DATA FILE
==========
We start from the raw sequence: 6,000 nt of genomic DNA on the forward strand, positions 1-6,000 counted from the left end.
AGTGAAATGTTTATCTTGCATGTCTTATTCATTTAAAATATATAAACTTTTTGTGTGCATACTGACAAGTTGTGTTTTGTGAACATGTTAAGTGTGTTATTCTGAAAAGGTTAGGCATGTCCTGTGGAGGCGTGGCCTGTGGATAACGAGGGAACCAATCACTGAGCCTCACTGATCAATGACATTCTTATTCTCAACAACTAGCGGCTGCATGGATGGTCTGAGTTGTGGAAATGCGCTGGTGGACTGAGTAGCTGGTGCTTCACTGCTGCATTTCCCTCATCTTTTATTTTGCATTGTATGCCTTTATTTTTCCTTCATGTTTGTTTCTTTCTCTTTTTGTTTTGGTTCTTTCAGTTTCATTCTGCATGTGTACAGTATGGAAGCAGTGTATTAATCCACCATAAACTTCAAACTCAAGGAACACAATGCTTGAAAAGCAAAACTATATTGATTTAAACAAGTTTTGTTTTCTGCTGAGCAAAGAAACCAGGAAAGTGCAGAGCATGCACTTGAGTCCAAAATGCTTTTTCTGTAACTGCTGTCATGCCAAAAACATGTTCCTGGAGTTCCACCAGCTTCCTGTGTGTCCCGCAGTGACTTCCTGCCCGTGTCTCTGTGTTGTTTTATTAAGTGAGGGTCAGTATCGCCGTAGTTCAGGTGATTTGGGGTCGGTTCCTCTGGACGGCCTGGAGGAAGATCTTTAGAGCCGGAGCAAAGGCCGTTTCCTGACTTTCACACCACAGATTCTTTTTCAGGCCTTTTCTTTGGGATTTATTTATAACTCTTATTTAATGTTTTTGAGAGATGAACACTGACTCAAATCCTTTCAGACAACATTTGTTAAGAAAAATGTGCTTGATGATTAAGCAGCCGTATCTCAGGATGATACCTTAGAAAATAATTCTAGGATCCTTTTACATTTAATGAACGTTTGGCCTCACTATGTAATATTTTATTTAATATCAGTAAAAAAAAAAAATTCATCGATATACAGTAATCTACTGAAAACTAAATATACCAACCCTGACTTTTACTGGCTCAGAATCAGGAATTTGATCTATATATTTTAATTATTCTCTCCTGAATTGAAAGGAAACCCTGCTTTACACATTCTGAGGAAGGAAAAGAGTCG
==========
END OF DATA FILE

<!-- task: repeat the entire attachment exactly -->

We start from the raw sequence: 6,000 nt of genomic DNA on the forward strand, positions 1-6,000 counted from the left end.
AGTGAAATGTTTATCTTGCATGTCTTATTCATTTAAAATATATAAACTTTTTGTGTGCATACTGACAAGTTGTGTTTTGTGAACATGTTAAGTGTGTTATTCTGAAAAGGTTAGGCATGTCCTGTGGAGGCGTGGCCTGTGGATAACGAGGGAACCAATCACTGAGCCTCACTGATCAATGACATTCTTATTCTCAACAACTAGCGGCTGCATGGATGGTCTGAGTTGTGGAAATGCGCTGGTGGACTGAGTAGCTGGTGCTTCACTGCTGCATTTCCCTCATCTTTTATTTTGCATTGTATGCCTTTATTTTTCCTTCATGTTTGTTTCTTTCTCTTTTTGTTTTGGTTCTTTCAGTTTCATTCTGCATGTGTACAGTATGGAAGCAGTGTATTAATCCACCATAAACTTCAAACTCAAGGAACACAATGCTTGAAAAGCAAAACTATATTGATTTAAACAAGTTTTGTTTTCTGCTGAGCAAAGAAACCAGGAAAGTGCAGAGCATGCACTTGAGTCCAAAATGCTTTTTCTGTAACTGCTGTCATGCCAAAAACATGTTCCTGGAGTTCCACCAGCTTCCTGTGTGTCCCGCAGTGACTTCCTGCCCGTGTCTCTGTGTTGTTTTATTAAGTGAGGGTCAGTATCGCCGTAGTTCAGGTGATTTGGGGTCGGTTCCTCTGGACGGCCTGGAGGAAGATCTTTAGAGCCGGAGCAAAGGCCGTTTCCTGACTTTCACACCACAGATTCTTTTTCAGGCCTTTTCTTTGGGATTTATTTATAACTCTTATTTAATGTTTTTGAGAGATGAACACTGACTCAAATCCTTTCAGACAACATTTGTTAAGAAAAATGTGCTTGATGATTAAGCAGCCGTATCTCAGGATGATACCTTAGAAAATAATTCTAGGATCCTTTTACATTTAATGAACGTTTGGCCTCACTATGTAATATTTTATTTAATATCAGTAAAAAAAAAAAATTCATCGATATACAGTAATCTACTGAAAACTAAATATACCAACCCTGACTTTTACTGGCTCAGAATCAGGAATTTGATCTATATATTTTAATTATTCTCTCCTGAATTGAAAGGAAACCCTGCTTTACACATTCTGAGGAAGGAAAAGAGTCG